(A) In order to estimate the solute concentrations in the microdroplets, several drops of M9 medium concentrated to known ‘concentration factors’ (relative to standard M9) were imaged by a confocal microscope, and their mean intensities were measured (see Materials and methods). The relationship between the drop concentration and fluorescence intensity constituted the calibration curve. (B–C) Microdroplet concentration factor was estimated by extracting the mean intensity of the microdroplets formed on a drying surface with beads, and interpolating the corresponding M9 concentration factors. The concentration factor and area of the individual microdroplets are shown as red circles; the concentration factor’s histogram is shown in gray bars. (B) Initial medium was half-strength M9 (diluted 0.5x), similarly to the experiments presented in Results. Microdroplet concentration factor was 23.3 ± 3.5 (Mean ± SD) relative to standard M9. Pearson correlation coefficient of droplet area and concentration is 0.005 (p-value=0.97). (C) Initial medium was 0.05x diluted M9. Microdroplet concentration factor was 20.0 ± 3.4 (Mean ± SD) relative to standard M9. Pearson correlation coefficient of droplet area and concentration is 0.05 (p-value=0.64). (D–F) The M9 calibration curve in (A) is not monotonous over the entire concentration factor range, and changes from increasing intensities for concentration factors < 40, to decreasing at >40 (likely due to one or more of the medium substrates that affect fluorescence intensity). The appropriate range for calibration was determined by testing whether the intensity increases or decreases following induced changes to concentration factors. To that end, stable microdroplets that formed at 85% RH were placed under higher RH conditions (~95%). (D) Bright field and Alexa fluorescence images at t = 0 and t = 35 min following raise in RH. Four droplets (marked by numbers 1 to 4) at t = 0, 20, 35 min after the change in RH. (E) Microdroplet areas (and presumably volumes) increased by absorbing water from the environment, and (F) Microdroplet mean intensities decreased (line colors match the microdroplet tags in (D)). This result indicates that, at these settings, correlation between intensities and concentration is positive, in turn indicating that the appropriate calibration range is for concentration factors below 40, relative to standard M9.

https://doi.org/10.7554/eLife.48508.007
Figure 2—figure supplement 3—source data 1

M9 calibration: relation between concentration factor relative to standard M9 vs intensity.

M9 0.5x, M9 0.05x: distribution of droplets' concentration (for corresponding initial concentration). Raw data: concentration factor vs area [um^2] for all droplets.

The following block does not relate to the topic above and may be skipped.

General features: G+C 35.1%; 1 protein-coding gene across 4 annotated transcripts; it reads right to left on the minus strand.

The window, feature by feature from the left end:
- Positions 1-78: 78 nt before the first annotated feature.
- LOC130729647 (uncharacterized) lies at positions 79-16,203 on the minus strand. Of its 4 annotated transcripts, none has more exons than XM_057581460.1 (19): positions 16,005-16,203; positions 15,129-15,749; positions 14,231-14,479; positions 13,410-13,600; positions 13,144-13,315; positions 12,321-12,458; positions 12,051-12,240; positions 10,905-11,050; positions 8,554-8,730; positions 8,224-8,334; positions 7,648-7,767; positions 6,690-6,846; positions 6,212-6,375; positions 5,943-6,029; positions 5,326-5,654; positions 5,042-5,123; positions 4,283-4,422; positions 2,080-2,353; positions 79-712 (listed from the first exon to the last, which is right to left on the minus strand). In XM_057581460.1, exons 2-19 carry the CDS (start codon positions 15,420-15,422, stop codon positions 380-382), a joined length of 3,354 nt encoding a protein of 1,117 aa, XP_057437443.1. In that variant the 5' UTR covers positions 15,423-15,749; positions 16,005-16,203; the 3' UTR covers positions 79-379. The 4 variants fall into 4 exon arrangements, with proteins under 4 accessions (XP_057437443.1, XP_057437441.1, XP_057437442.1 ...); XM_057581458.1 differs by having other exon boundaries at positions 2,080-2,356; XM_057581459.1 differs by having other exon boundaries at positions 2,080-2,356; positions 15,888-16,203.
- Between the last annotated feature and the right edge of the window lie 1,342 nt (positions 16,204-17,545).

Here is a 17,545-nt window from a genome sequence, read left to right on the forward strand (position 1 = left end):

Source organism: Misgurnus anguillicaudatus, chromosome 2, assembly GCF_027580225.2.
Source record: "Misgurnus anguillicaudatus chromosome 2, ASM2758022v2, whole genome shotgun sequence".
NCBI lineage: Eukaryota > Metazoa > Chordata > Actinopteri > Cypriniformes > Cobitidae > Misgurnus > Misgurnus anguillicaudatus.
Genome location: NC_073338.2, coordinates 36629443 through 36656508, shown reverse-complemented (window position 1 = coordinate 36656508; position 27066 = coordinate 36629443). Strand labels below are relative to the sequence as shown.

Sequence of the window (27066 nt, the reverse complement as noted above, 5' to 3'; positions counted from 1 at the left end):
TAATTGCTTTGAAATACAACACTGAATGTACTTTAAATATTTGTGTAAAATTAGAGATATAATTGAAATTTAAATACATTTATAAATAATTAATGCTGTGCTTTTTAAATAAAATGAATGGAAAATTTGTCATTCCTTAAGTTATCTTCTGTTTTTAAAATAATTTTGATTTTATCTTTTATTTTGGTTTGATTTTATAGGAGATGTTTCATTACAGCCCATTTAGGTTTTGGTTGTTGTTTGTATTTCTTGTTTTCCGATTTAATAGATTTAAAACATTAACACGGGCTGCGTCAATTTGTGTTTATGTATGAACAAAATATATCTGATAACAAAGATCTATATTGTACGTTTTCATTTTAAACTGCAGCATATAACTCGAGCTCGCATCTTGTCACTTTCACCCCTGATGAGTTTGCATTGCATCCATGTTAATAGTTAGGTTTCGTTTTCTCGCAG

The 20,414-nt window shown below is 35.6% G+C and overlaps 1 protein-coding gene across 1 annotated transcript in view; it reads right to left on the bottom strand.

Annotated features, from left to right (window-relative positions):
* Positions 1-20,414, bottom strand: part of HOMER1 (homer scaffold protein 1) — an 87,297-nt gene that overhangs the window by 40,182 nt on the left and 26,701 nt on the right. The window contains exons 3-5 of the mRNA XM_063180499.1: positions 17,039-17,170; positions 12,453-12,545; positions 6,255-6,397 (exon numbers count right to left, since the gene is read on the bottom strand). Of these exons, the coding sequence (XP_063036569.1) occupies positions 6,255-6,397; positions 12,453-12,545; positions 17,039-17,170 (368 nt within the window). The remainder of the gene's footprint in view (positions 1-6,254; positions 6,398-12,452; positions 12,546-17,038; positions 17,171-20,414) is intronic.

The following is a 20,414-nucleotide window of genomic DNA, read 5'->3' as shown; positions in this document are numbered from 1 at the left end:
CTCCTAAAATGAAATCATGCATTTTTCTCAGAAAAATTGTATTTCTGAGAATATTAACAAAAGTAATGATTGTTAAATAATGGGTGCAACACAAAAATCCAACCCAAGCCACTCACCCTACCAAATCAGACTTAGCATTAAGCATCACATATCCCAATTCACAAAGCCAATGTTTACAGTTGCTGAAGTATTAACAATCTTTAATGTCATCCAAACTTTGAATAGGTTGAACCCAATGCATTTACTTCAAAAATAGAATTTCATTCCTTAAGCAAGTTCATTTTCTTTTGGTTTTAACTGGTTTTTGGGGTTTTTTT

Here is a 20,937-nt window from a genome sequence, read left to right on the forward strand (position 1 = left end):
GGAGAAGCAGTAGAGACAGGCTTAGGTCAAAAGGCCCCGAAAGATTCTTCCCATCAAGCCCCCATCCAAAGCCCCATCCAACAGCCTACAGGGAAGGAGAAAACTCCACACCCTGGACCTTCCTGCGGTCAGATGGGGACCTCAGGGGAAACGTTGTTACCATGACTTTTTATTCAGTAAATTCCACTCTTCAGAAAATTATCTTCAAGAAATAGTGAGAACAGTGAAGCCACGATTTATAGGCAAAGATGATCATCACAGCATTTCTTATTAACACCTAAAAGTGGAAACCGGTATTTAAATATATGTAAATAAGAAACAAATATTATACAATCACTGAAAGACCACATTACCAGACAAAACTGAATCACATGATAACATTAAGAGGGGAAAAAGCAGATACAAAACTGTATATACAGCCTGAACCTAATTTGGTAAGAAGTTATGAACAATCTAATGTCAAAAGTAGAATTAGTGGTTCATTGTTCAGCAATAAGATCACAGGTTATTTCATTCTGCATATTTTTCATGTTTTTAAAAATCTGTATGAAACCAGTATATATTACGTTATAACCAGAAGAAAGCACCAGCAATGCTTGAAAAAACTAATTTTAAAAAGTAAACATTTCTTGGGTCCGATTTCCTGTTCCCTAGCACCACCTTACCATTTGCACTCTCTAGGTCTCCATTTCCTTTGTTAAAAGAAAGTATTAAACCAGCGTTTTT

https://doi.org/10.7554/eLife.48508.008
Figure 2—figure supplement 4
Estimating NaCl concentrations in microdroplets (medium containing diH2O + NaCl only).

(A) In order to estimate the concentration of NaCl in the microdroplets, several drops of known NaCl concentrations were imaged by a confocal microscope, and their mean intensity was measured (see Materials and methods). The relationship between the drop concentration and fluorescence intensity constituted the calibration curve. (B–C) Microscopic droplet concentration factor was estimated by extracting the mean intensity of the microdroplets formed on a drying surface with beads, and interpolating the corresponding NaCl concentration. The concentration factor and area of the individual droplets are shown as red circles; the concentration factors histogram is shown in gray bars. (B) Initial NaCl medium concentration was 16 mM. NaCl concentrations in microdroplets was 650 ± 170 mM (Mean ± SD). Pearson correlation coefficient of microdroplet area and concentration was 0.47 (p-value<0.01). (C) Initial NaCl concentration was medium was 40 mM. NaCl concentrations in microdroplets was 600 ± 140 mM (Mean ± SD). Pearson correlation coefficient of microdroplet area and concentration is 0.8 (p-value<0.01). These results were in contrast to the lack of concentrations <>area correlations in experiments with M9. Further research is required to understand what factors determine these differences in correlations.

https://doi.org/10.7554/eLife.48508.009
Figure 2—figure supplement 4—source data 1

NaCl calibration: relation between concentration [mM] vs intensity.

NaCl 16 mM, NaCl 40 mM: distribution of droplets' concentration (for corresponding initial concentration). Raw data: concentration [mM] vs area [um^2] for all droplets.

https://doi.org/10.7554/eLife.48508.010
Figure 3 with 5 supplements
Bacterial survival increases with droplet size.